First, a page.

The son of Ukrainian immigrants who grew up in the Big Apple, Nimoy won the hearts of esnl’s generation for the role which will forever define him, the ever-logical voice of detachment that was Star Trek’s Mister Spock — the dispassionate voice of moderation to the hyperkinetic Capt. James Tiberius Kirk. The oddest of couples, to a generation they represented a hopeful possibility in a day when air raid sired tests happened monthly and the threats of nuclear war and racial violence dominated the news pages.
Star Trek was a world where black, white, Asian, Russian, Scot, and Midwesterners could engage in harmonious cooperation, even with a pointy eared alien as the second-in-command.
USA Today assembled a collection of archetypal Spock moments, the fitting acknowledgments of the role that Nimoy first fought to distinguish himself from, then embraced:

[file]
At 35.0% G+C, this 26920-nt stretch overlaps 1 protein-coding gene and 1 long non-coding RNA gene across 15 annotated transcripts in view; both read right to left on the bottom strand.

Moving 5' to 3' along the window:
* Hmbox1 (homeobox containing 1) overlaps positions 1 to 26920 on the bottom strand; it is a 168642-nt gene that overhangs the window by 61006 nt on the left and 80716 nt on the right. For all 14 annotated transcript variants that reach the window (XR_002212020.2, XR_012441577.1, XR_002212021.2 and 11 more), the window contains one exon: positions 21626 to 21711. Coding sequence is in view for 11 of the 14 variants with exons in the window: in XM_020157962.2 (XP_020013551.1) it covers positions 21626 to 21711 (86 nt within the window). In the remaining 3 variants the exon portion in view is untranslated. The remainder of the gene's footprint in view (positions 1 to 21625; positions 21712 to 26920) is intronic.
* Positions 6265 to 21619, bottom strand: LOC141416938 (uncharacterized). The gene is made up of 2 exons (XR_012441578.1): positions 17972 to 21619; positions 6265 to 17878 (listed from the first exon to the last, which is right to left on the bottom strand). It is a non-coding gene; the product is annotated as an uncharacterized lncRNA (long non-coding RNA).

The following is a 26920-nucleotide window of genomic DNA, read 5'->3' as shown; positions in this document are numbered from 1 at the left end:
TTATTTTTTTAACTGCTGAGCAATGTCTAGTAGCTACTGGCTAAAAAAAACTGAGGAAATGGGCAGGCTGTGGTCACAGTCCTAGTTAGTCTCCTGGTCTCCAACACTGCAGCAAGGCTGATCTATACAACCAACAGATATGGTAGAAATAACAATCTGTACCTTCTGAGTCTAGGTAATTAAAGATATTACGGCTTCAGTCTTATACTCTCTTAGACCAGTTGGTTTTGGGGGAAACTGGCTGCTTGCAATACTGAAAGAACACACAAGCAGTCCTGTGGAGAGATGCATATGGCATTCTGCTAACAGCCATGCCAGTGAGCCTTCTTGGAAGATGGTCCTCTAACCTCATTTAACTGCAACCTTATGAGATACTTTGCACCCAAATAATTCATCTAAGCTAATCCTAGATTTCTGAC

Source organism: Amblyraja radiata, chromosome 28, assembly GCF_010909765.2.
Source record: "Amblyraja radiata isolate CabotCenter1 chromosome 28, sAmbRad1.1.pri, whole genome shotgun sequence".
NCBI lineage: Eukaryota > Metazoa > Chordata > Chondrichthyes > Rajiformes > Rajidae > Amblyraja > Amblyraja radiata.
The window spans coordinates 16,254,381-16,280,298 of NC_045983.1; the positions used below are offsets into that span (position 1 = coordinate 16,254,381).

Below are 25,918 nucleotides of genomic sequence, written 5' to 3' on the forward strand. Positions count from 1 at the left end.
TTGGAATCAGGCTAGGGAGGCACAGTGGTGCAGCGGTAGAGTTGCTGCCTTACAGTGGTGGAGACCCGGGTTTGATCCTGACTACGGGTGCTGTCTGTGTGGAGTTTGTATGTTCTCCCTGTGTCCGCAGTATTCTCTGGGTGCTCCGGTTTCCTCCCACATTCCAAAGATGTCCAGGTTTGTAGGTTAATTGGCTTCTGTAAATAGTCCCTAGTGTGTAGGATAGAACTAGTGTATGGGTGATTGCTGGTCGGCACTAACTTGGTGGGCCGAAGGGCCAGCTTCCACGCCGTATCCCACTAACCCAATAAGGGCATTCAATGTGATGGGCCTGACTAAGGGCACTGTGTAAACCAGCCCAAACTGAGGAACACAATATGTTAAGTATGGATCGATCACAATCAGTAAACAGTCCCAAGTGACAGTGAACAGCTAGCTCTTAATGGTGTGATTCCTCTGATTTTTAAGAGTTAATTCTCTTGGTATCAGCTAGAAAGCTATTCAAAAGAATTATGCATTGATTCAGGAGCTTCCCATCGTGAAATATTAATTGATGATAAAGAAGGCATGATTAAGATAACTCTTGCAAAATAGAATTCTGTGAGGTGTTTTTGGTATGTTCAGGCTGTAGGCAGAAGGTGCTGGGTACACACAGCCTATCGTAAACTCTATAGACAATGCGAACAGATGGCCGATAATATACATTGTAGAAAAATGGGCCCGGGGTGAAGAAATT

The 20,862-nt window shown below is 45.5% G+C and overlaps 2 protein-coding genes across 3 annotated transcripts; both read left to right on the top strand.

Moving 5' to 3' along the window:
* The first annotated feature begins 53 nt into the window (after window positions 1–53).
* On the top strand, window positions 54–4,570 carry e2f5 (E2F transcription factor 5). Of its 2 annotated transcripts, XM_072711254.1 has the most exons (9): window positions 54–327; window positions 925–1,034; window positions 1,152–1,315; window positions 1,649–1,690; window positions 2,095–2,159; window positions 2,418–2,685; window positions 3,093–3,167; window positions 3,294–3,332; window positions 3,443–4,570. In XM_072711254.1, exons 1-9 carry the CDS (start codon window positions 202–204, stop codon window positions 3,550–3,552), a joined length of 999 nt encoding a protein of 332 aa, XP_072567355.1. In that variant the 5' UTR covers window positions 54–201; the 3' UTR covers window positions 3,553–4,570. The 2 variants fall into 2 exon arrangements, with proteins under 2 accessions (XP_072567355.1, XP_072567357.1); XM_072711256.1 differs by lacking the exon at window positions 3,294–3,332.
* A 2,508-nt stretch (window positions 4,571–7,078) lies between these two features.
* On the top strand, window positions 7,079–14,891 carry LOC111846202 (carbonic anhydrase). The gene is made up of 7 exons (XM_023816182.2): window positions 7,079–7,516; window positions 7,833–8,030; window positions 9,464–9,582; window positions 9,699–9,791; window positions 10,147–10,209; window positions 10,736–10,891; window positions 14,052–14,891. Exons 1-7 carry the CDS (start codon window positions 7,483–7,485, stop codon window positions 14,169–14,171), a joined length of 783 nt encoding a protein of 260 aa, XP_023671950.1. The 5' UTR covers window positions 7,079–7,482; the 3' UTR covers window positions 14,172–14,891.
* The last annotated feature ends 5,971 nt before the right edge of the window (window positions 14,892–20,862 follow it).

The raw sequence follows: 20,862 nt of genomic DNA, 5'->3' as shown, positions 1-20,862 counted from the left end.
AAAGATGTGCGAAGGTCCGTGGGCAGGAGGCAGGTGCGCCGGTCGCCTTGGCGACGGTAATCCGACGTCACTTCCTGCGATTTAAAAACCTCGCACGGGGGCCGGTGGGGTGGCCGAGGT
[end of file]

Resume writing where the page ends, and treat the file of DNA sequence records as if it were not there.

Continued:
Classic Vulcan Moments
Watch classic scenes of Star Trek icon Leonard Nimoy.
The Washington Post today quoted Nimoy’s remarks on the Spock character reported in a 1968 New York Times article:
“I knew that we were not playing a man with no emotions, but a man who had great pride, who had learned to control his emotions and who would deny that he knew what emotions were. In a way, he was more human than anyone else on the ship.
“In spite of being an outcast, being mixed up, looking different, he maintains his point of view. He can’t be bullied or put on. He’s freaky with dignity. There are very few characters who have that kind of pride, cool and ability to lay it out and walk away. Humphrey Bogart played most of them.”
And in his final public words, a Tweet sent to fans Sunday, five days before his death from Chronic Obstructive Pulmonary Disease, he ended with the acronym for the words his character made famous, Live long and prosper: